head clash of these Games and in the end it wasn’t even close.
Powering to a one-step lead off the final bend, LaShawn Merritt forged onwards to overwhelming victory to dethrone defending 400m champion Jeremy Wariner clocking 43.75.
In fact, Merritt’s margin of victory, at 0.99 just under a full second, was the greatest in Olympic history.
“You don’t become a champion without being mentally and physically tough,” said Merritt, who at 22 is two year’s Wariner’s junior. “And you know what, I showed up and got it done.”
After watching Merritt romp down the homestretch, there was simply no debating that assessment.
“I actually focused on running on that back stretch,” said Merritt, who improved significantly on his 43.96 career best set it Osaka last year when he finished second to Wariner. “I ran it like I wanted the gold medal. Like my roommate, Angelo Taylor. He ran it like he wanted to win.”
Wariner, lined up in Lane 7, got out the fastest, building a marginal lead midway through the back straight. But in the meantime, Merritt, running in Lane 4, opened with a slightly more controlled tempo, running relaxed down the back straight and began to draw even midway through the final turn to enter the straight with a half step lead.
That was usually the point where Wariner begins to pull away. But this time, as was the case in his two other defeats to Merritt this year – in both occasions lined up to Merritt’s outside, incidentally - he didn’t.
Instead, it was Merritt who turned that narrow edge at the top of the straight into an insurmountable lead which he extended with each long powerful stride. Behind him Wariner was a shadow of his former self. Unable to respond, he began to fade gradually, but held on for second in 44.74.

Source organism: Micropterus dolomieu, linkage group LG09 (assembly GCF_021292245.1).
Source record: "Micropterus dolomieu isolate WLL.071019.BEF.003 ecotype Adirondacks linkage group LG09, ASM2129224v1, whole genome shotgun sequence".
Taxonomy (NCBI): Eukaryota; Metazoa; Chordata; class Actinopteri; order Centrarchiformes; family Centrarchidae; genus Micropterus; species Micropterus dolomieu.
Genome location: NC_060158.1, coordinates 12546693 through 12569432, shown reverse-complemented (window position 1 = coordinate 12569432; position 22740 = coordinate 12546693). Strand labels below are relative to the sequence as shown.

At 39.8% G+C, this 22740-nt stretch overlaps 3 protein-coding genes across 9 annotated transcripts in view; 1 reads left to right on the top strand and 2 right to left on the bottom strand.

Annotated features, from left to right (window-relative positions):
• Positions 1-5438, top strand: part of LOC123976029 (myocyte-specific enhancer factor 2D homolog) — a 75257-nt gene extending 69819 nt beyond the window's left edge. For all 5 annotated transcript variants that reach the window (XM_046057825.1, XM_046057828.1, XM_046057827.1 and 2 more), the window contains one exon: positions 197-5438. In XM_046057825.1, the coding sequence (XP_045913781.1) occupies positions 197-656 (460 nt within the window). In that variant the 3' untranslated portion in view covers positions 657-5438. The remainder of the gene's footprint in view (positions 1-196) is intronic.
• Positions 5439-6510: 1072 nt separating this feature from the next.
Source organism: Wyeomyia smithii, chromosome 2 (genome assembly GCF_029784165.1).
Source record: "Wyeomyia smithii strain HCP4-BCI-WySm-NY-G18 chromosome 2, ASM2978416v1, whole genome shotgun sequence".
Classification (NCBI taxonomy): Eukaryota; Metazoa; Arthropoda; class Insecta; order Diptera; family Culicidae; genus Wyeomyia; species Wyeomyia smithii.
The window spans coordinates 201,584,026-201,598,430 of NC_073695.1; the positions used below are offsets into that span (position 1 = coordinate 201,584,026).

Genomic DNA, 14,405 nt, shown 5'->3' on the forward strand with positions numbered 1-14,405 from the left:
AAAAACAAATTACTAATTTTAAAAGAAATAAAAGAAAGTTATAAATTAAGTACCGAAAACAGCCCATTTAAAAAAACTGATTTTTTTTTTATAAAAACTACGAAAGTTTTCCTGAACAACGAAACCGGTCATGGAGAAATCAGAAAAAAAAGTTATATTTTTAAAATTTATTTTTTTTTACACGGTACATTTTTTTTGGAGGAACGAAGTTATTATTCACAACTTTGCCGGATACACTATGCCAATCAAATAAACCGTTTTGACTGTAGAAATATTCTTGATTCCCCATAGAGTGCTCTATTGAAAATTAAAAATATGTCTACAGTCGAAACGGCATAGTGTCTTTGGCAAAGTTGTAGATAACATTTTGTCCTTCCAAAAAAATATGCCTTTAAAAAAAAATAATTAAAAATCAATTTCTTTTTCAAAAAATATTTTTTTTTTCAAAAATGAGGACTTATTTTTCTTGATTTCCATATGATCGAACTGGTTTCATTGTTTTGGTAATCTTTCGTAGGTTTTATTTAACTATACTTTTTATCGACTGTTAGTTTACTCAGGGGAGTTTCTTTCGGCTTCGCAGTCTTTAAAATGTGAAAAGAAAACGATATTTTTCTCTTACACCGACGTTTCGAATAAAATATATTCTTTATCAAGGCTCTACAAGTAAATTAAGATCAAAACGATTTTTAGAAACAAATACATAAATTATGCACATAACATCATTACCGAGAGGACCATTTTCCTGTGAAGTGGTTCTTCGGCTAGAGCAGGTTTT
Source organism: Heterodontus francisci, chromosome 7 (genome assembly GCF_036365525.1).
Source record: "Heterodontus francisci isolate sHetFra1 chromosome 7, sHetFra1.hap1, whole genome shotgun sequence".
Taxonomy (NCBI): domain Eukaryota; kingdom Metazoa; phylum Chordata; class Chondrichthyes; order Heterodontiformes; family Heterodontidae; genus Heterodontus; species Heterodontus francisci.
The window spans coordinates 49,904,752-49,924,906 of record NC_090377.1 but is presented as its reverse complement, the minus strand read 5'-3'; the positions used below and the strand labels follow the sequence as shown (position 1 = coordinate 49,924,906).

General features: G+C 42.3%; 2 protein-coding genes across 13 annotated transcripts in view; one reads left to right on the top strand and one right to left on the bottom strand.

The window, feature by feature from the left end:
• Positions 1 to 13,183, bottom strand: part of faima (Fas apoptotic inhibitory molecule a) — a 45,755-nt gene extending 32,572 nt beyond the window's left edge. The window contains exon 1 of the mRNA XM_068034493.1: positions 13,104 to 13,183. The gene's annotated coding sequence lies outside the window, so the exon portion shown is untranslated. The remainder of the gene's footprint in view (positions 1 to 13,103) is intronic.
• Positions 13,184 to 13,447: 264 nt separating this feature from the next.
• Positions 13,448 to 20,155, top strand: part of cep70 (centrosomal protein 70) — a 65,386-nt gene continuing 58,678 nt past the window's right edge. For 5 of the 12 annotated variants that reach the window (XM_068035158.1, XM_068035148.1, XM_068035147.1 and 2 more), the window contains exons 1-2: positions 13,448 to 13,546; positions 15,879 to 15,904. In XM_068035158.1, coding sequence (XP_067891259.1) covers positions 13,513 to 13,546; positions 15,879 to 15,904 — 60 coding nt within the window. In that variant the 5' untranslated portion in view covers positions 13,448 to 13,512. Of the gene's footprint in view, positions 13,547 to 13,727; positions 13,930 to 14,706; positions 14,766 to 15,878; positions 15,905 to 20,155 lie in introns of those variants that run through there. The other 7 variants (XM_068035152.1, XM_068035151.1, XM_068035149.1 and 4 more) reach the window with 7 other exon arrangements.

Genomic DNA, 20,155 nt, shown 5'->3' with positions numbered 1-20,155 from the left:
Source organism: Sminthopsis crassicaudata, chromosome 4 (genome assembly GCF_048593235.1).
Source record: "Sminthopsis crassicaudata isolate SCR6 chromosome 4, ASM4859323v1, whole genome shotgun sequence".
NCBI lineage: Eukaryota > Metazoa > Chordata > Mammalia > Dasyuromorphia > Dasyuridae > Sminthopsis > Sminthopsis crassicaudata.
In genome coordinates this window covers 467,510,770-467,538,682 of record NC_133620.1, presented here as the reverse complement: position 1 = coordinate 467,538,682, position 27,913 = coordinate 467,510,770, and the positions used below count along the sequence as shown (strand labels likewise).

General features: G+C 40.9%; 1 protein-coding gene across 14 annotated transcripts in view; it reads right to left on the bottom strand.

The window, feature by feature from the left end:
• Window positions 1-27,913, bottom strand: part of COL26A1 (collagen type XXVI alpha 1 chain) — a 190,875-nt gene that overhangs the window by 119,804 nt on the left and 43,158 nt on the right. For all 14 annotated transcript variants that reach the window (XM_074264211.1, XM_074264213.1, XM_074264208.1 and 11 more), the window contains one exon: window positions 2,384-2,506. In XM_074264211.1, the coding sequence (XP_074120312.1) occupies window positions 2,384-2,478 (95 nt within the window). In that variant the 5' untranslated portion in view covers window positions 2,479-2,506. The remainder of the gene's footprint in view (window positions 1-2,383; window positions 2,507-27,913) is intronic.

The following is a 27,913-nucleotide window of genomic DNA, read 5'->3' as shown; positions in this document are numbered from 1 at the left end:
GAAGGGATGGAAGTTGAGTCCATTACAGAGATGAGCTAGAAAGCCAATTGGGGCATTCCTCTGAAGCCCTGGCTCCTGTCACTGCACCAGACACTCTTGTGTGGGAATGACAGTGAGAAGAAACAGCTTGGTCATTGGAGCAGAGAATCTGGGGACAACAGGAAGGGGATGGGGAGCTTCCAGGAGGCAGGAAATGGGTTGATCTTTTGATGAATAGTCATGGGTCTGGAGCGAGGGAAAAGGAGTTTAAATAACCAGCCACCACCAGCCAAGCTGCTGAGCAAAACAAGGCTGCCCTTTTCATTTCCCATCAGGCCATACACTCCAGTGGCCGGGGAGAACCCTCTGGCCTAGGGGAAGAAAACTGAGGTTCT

Closing markedly faster as well was David Neville, whose finishing lean evolved into a dive. He nearly caught Wariner, but fell – literally – just a bit short in 44.80, to clinch the second consecutive U.S. Olympic sweep of the event.
“I felt good off the first 200, when I tried to move it just wasn’t there,” said Wariner, whose only slower performance in a final this year was his 44.82 in Melbourne in February. “If I could have had the race I had in the semi-finals, it would have been a closer race.”
“I had to go in head first,” Neville said. “It was a tough race at the end, but sometimes you have to dive in and give it your all.”
Bahamian record holder Chris Brown was a close fourth in 44.84, with Frenchman Leslie Djhone edging Briton Martyn Rooney by a scant 0.01 in 45.11.
Since his victory in Athens four years ago, Wariner was the event’s dominant force until Merritt’s rise this year as his first significant challenge. Merritt has spent those same four years waiting for his moment to arrive.
“Four years ago I got gold at the World Juniors in Grosseto, and I said that four years later I wanted to do it on the Olympic level. And I got here and got it done.”
Bob Ramsak for the IAAF